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Hillfolk Noir Hillfolk Noir
Album: Junkerpunch
Label: Self Released
Tracks: 17
Website: http://www.hillfolknoir.com

Idaho's Hillfolk Noir's latest album is a refreshing and relaxed record. Proudly recorded to 1/2'' tape and not fiddled around with computers until the mastering stage, the album has a rustic feel which is easier said than done to create such authenticity.

Opening track 'Dead Maud' punches in as a two and a half minute opener where a saw is bowed and becomes a bit of a focus for other songs on the record where Banjo and Guitar blend with ease in the delicate mix. 'Junkerpunch' also nods to the traditions of picking up songs and spreading the word as songs like 'Crow Jane', 'Forgive Me Please', 'Bushy Folk of John's Creek' 'Run Mountain', 'Hallelujah, I'm a Bum' and 'Shanty Blues' credit the songs as songs being picked up from various musicians.

Whilst the Guitar, Double Bass and Banjo take the immediate lead on this record, the harmonies, saw and jaw's harp add textures to this record to keep this 17 track record interesting. As shown in 'Forgive Me Please' where the saw creates an eerie atmosphere behind this reflective 'solo' ballad of guitar and vocals. What also neatly breaks up this album are two rather light but forgetful instrumentals.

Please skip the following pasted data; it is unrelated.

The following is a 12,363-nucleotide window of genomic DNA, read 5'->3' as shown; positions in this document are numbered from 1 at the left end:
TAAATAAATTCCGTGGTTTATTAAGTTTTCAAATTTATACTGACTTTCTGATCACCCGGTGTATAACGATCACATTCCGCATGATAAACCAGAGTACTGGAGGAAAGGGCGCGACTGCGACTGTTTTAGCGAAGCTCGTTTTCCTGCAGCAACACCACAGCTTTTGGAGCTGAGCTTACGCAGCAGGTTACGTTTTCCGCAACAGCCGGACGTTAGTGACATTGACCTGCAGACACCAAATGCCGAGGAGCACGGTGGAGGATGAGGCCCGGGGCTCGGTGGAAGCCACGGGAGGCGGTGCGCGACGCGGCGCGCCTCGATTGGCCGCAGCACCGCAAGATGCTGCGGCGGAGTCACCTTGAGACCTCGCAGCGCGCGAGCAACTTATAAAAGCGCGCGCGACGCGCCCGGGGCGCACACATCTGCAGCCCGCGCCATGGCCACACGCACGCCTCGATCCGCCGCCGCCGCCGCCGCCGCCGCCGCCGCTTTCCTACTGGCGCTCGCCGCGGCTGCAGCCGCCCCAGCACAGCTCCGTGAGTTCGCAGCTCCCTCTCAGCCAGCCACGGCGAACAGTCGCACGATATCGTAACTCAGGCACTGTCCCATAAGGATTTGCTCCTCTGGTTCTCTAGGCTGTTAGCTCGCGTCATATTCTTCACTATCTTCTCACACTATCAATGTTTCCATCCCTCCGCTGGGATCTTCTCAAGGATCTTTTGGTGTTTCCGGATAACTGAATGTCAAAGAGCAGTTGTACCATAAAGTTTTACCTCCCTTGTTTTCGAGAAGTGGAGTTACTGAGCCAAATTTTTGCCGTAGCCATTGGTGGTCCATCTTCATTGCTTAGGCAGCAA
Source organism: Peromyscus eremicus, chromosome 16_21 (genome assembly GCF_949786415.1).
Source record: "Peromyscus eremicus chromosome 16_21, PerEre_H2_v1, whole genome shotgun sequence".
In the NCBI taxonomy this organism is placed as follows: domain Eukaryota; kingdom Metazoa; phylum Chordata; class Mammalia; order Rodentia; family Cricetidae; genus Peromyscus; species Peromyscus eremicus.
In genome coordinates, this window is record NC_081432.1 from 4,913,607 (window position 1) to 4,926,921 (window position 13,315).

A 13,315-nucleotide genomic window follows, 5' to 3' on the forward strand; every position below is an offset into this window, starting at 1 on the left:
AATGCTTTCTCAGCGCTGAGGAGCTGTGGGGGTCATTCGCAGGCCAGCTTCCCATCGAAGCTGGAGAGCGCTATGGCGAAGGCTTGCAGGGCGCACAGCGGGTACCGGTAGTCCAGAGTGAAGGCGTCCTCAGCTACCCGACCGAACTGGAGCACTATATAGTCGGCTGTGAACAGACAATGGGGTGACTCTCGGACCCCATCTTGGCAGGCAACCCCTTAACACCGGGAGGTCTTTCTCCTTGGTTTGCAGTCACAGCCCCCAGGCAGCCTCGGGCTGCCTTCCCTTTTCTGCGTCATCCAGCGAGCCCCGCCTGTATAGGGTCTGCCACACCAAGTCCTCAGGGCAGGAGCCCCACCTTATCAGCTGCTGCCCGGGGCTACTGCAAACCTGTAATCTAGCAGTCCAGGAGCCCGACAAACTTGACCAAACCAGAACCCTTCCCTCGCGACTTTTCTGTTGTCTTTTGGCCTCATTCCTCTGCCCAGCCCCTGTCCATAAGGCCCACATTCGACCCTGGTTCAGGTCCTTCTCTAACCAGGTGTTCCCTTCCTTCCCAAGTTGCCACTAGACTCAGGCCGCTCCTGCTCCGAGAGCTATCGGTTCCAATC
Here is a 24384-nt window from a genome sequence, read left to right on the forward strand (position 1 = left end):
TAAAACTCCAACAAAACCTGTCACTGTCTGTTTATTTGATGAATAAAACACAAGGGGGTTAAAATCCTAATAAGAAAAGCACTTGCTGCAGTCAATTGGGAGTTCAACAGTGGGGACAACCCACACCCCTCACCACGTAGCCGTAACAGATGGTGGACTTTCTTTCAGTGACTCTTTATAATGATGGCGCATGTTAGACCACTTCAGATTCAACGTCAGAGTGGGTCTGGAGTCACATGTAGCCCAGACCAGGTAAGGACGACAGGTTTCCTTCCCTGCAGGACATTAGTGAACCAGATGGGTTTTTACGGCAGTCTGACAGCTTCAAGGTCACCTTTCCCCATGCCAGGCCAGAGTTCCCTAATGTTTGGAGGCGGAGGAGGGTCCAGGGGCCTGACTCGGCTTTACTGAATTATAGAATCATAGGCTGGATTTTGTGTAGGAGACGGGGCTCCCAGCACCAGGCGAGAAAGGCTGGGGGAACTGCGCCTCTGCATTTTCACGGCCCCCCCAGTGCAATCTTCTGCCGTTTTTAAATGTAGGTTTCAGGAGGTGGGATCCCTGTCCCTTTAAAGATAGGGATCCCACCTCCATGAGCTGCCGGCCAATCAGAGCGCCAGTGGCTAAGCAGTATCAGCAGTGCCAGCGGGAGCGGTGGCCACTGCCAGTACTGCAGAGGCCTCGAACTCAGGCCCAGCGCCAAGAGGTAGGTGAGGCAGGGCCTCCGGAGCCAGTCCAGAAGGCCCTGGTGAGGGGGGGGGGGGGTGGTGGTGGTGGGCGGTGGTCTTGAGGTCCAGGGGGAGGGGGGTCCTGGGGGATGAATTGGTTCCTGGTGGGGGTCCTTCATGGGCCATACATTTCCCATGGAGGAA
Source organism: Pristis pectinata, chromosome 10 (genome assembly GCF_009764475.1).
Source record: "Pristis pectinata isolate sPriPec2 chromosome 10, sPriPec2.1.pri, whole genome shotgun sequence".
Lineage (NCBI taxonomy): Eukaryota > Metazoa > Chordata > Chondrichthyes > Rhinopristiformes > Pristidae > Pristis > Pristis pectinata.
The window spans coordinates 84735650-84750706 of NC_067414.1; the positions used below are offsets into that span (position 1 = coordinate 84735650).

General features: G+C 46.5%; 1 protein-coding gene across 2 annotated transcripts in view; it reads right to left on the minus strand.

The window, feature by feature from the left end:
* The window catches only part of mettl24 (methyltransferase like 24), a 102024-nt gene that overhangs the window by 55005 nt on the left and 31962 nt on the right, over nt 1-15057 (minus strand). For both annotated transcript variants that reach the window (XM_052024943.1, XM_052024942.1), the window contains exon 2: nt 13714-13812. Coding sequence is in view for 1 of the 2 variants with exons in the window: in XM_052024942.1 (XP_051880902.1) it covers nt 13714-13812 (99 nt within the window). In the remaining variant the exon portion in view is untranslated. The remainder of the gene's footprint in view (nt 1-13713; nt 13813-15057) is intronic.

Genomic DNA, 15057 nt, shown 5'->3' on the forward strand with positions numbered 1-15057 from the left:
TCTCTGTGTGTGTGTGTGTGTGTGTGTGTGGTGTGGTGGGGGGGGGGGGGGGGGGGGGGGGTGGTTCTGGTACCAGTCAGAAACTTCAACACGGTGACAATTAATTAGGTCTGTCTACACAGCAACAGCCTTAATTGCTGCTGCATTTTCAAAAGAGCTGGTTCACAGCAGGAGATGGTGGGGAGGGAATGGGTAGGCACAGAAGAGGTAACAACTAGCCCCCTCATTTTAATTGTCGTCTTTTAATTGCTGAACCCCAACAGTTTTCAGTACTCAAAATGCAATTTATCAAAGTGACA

Showing the dexterity of the band's recording knowhow is the 'Rockabilly Mix' of 'Run Mountain' with the vocals with added reverb, the trademark 'shaky' vocals and picked electric Guitar.

Overall 'Junkerpunch' is a entertaining album which sounds as authentic as they come. If there is a flaw in the album, a lot of the songs are one-dimensional in being sung from personal perspective which would have taken the album to another place if taken from this context. Chief songwriter Travis Ward lives and breathes the traditions and keeps them alive with aplomb. This is definitely a band who feel relaxed in the analogue recording setting and if authenticity is your bag with a little bit of a modern twist of Punk attitude, Hillfolk Noir might just be your tipple.

Johnny Campbell